For the last few days I was reading the work “WANGKA The Austronesian Canoe Origins” written by Edwin Doran, Jr., with a foreword by Ben R, Finney. While going over the pages I came across a line drawing of a typical Sulu Archipelago double outrigger. The Sulu Archipelago is a chain of islands in the Southwestern Philippines that forms the northern limit of the Celebes Sea and which is predominantly Muslim.
For most Filipino a canoe, regardless of its type, is just a “banca”. But the Sulu double outriggers are of the type vinta nardi rigged with spritsails of exceptional beauty. Further study of this particular type of vessel led me to discover, online, copies of 18th Century drawings of more than 280 different type of canoes, whether single or double outriggers, dugouts or double canoes distributed all along the South East Asia, from Taiwan to Malaysia, Vietnam, Thailand, East Timor, the Philippines, Borneo, Indonesia, Brunei, Java, Bali, Singapore, Orchid Island. That multitude of canoes and the familiar sight of their outriggers and floats, not mentioning common words used by the Tao of Orchid Island and Maori in New Zealand, cannot but live you with the undeniable impression that the Polynesian, Micronesian and Melanesian have all their origin in South East Asia.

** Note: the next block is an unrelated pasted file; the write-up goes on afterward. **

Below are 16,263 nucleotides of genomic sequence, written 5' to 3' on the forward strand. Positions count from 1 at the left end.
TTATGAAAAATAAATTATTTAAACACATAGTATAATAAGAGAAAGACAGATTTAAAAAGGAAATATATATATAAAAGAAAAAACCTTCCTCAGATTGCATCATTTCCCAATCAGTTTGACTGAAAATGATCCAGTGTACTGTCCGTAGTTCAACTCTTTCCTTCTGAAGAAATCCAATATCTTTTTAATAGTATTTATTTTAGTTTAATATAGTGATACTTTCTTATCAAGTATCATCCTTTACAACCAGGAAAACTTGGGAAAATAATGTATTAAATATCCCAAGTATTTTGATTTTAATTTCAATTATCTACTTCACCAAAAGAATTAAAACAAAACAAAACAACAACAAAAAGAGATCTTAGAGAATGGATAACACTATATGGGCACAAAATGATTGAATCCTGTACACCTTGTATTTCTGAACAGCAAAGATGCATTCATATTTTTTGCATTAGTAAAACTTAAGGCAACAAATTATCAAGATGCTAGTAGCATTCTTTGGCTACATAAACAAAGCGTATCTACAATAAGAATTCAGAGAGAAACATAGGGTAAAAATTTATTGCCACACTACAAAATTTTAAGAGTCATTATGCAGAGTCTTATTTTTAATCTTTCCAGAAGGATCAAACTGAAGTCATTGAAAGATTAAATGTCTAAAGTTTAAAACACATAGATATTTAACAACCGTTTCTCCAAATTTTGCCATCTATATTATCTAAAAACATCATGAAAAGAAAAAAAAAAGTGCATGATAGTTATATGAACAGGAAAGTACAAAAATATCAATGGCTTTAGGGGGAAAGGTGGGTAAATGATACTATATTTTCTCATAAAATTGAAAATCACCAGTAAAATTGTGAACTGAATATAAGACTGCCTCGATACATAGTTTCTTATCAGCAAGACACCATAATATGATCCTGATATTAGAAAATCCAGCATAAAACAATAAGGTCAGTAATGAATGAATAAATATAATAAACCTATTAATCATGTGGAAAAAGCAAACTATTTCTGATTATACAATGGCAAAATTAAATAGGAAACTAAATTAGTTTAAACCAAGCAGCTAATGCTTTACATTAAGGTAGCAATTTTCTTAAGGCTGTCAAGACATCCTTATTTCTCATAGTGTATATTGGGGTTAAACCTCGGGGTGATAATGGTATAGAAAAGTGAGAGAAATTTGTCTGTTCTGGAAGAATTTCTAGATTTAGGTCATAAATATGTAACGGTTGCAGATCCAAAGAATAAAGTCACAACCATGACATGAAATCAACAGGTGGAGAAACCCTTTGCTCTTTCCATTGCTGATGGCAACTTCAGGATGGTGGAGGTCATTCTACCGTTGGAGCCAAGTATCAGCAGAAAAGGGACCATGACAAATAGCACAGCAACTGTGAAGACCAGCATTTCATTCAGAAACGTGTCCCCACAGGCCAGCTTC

Over the last 20 years I did build up a large collection of books, archival papers and photos about Oceanic and Austronesian canoes but little did I expect to be able to add another 280 drawings . I cannot wait to replicate some of them, in particular the Sulu type canoe.